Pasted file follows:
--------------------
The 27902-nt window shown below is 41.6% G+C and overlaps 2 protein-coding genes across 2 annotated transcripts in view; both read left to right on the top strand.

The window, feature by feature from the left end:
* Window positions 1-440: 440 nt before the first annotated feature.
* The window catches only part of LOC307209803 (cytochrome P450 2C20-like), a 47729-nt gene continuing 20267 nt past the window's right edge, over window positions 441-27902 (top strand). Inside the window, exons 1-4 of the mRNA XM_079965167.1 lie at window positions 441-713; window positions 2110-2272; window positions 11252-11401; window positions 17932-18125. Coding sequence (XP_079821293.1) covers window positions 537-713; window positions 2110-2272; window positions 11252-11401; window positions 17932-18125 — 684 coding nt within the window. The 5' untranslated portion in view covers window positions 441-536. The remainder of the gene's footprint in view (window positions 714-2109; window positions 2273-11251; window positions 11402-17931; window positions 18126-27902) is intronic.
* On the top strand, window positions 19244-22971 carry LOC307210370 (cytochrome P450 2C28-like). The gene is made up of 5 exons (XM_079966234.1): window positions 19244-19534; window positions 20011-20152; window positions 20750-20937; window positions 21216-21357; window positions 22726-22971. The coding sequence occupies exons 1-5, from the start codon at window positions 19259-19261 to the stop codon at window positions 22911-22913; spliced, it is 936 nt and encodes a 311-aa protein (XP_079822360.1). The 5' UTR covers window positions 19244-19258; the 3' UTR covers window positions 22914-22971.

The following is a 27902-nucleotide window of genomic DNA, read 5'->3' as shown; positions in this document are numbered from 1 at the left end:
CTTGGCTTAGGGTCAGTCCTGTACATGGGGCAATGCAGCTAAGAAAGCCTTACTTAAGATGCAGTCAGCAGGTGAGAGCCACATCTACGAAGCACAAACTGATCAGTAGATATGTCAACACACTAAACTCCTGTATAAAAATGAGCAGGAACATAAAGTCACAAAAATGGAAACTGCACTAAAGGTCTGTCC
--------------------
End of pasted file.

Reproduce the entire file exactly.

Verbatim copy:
The 27902-nt window shown below is 41.6% G+C and overlaps 2 protein-coding genes across 2 annotated transcripts in view; both read left to right on the top strand.

The window, feature by feature from the left end:
* Window positions 1-440: 440 nt before the first annotated feature.
* The window catches only part of LOC307209803 (cytochrome P450 2C20-like), a 47729-nt gene continuing 20267 nt past the window's right edge, over window positions 441-27902 (top strand). Inside the window, exons 1-4 of the mRNA XM_079965167.1 lie at window positions 441-713; window positions 2110-2272; window positions 11252-11401; window positions 17932-18125. Coding sequence (XP_079821293.1) covers window positions 537-713; window positions 2110-2272; window positions 11252-11401; window positions 17932-18125 — 684 coding nt within the window. The 5' untranslated portion in view covers window positions 441-536. The remainder of the gene's footprint in view (window positions 714-2109; window positions 2273-11251; window positions 11402-17931; window positions 18126-27902) is intronic.
* On the top strand, window positions 19244-22971 carry LOC307210370 (cytochrome P450 2C28-like). The gene is made up of 5 exons (XM_079966234.1): window positions 19244-19534; window positions 20011-20152; window positions 20750-20937; window positions 21216-21357; window positions 22726-22971. The coding sequence occupies exons 1-5, from the start codon at window positions 19259-19261 to the stop codon at window positions 22911-22913; spliced, it is 936 nt and encodes a 311-aa protein (XP_079822360.1). The 5' UTR covers window positions 19244-19258; the 3' UTR covers window positions 22914-22971.

The following is a 27902-nucleotide window of genomic DNA, read 5'->3' as shown; positions in this document are numbered from 1 at the left end:
CTTGGCTTAGGGTCAGTCCTGTACATGGGGCAATGCAGCTAAGAAAGCCTTACTTAAGATGCAGTCAGCAGGTGAGAGCCACATCTACGAAGCACAAACTGATCAGTAGATATGTCAACACACTAAACTCCTGTATAAAAATGAGCAGGAACATAAAGTCACAAAAATGGAAACTGCACTAAAGGTCTGTCC